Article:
Suffolk elections officials have rejected petitions of Fred Havemeyer, who is backed by environmental groups, to wage a Democratic primary against Southampton Supervisor Jay Schneiderman because he did not have 500 legitimate signatures to qualify for the ballot.
Republican and Democratic election commissioners ruled unanimously that 362 of the 699 signatures filed by backers of Havemeyer were not legitimate.
Commissioners also ousted one of two GOP sheriff primary challengers and two Republicans seeking to run legislative primaries. Court challenges must be filed by Wednesday.
Environmental Voters Forum, a political action committee, had backed Havemeyer, a former 12-year Southampton Town trustee and owner of a Bridgehampton horse farm. Havemeyer backers expressed concern that Schneiderman has not taken a strong position opposing The Hills, a 600-acre development in East Quogue.
Vincent Messina, Havemeyer’s attorney, said, “We are weighing all our options.” Schneiderman, an Independence Party member who runs with Democratic backing, said he had not seen the ruling and had no immediate comment.
In the county sheriff’s race, the commissioners ruled against Peter Kraus of West Islip, who had filed petitions to run a Republican primary for county sheriff.
The challenge to Kraus’ signatures was brought by backers of fellow primary challenger Larry Zacarese, deputy chief of the Stony Brook University Police.
The GOP-designated sheriff candidate is State Sen. Phil Boyle of Bay Shore, who also has Conservative and Independence Party support. Kraus, a retired New York City Police Department sergeant, had no immediate reaction to the decision and could not say whether he would appeal.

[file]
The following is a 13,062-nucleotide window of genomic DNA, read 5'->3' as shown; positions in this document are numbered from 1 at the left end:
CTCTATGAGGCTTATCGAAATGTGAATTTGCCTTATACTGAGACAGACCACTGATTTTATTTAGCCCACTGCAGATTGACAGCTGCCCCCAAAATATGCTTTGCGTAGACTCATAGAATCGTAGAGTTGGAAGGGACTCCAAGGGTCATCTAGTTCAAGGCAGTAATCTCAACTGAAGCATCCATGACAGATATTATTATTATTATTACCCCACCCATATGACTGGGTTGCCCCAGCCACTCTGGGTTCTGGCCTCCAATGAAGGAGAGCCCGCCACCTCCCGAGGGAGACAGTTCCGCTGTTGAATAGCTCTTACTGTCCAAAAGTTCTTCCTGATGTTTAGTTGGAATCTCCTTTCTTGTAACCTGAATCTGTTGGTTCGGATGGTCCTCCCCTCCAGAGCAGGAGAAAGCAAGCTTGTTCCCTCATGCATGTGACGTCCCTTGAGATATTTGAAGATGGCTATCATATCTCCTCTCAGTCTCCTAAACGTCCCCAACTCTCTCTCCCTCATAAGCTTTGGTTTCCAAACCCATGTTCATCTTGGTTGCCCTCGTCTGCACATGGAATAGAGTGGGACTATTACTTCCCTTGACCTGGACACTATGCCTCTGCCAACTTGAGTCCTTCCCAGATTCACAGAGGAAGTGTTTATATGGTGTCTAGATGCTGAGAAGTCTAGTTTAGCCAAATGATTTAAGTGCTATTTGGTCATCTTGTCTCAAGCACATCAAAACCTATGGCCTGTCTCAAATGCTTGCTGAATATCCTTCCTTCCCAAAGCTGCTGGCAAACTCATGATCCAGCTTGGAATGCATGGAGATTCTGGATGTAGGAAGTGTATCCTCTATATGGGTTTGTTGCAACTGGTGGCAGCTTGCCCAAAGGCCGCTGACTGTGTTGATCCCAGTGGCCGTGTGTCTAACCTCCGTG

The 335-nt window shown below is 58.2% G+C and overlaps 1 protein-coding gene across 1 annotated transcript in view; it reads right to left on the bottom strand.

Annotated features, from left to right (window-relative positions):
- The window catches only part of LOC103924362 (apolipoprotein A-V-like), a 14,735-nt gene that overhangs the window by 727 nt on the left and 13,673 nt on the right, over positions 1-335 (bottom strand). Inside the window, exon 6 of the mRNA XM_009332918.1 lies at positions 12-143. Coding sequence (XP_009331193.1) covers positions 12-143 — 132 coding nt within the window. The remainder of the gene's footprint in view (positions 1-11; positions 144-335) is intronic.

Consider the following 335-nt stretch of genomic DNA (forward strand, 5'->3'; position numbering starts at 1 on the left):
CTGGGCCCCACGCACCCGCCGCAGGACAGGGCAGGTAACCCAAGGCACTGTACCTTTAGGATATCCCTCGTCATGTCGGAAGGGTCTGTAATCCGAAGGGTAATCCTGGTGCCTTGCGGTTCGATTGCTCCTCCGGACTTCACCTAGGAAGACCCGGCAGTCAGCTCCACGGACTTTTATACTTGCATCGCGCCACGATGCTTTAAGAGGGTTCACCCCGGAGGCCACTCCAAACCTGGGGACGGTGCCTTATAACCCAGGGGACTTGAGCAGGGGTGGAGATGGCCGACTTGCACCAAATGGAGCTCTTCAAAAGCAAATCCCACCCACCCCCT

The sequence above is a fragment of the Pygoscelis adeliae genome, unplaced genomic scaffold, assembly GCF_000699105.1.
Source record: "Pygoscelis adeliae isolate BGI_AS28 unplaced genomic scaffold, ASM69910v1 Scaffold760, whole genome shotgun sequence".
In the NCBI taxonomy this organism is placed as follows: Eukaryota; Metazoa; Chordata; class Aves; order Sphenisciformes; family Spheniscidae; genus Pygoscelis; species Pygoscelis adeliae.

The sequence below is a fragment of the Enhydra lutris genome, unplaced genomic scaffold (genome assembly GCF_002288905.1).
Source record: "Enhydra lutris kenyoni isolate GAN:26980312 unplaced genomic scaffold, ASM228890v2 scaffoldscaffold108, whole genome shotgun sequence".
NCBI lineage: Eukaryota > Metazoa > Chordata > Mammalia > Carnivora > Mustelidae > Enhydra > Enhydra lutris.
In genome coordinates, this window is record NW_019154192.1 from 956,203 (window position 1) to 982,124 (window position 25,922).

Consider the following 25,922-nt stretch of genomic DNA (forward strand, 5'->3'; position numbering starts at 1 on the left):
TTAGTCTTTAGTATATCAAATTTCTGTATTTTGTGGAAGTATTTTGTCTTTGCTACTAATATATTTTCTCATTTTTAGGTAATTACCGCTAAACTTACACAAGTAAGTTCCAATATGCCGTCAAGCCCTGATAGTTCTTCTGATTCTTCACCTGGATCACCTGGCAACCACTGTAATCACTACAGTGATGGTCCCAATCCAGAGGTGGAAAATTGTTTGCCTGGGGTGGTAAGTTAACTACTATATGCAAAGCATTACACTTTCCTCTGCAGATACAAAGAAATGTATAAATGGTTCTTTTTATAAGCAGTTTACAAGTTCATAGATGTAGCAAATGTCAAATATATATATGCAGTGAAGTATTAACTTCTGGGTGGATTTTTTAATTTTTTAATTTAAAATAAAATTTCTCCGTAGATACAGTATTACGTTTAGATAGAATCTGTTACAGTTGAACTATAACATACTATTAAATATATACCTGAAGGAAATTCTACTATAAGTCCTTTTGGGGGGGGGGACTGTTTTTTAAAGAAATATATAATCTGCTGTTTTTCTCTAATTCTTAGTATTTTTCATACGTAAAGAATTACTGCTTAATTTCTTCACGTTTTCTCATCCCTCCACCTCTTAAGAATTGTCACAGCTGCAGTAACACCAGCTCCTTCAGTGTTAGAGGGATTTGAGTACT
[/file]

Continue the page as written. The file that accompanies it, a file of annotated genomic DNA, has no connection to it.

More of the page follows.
Also knocked off the ballot were two other GOP primary challengers, who did not get the needed 500 signatures.
Stephen Ruth of Centereach was seeking to oppose Legis. Tom Muratore of Ronkonkoma in the Fourth District.
Frank Vetro of Miller Place, who was seeking to challenge Gary Pollakuskey of Rocky Point, the designated Republican candidate, to take on Democratic Legis. Sarah Anker in the Sixth District.
Ruth, a critic of Suffolk’s red-light camera program, said he was surprised at the board’s ruling. He said he had filed more than 1,500 signatures. Ruth said he could not say whether appeal until he sees how many signatures were disallowed.
Ruth, who ran unsuccessfully for state senate last year, says Suffolk County has failed to get proper engineering approvals for the camera program. “I’m not a politician, but I’m learning fast and I shall return,” he said.
Vetro, who filed more than 900 signatures, said he does not know how many the board disallowed but vowed to go to challenge the ruling in court. “The objections Republicans raised have never held up in court and they won’t hold up this time,” he said.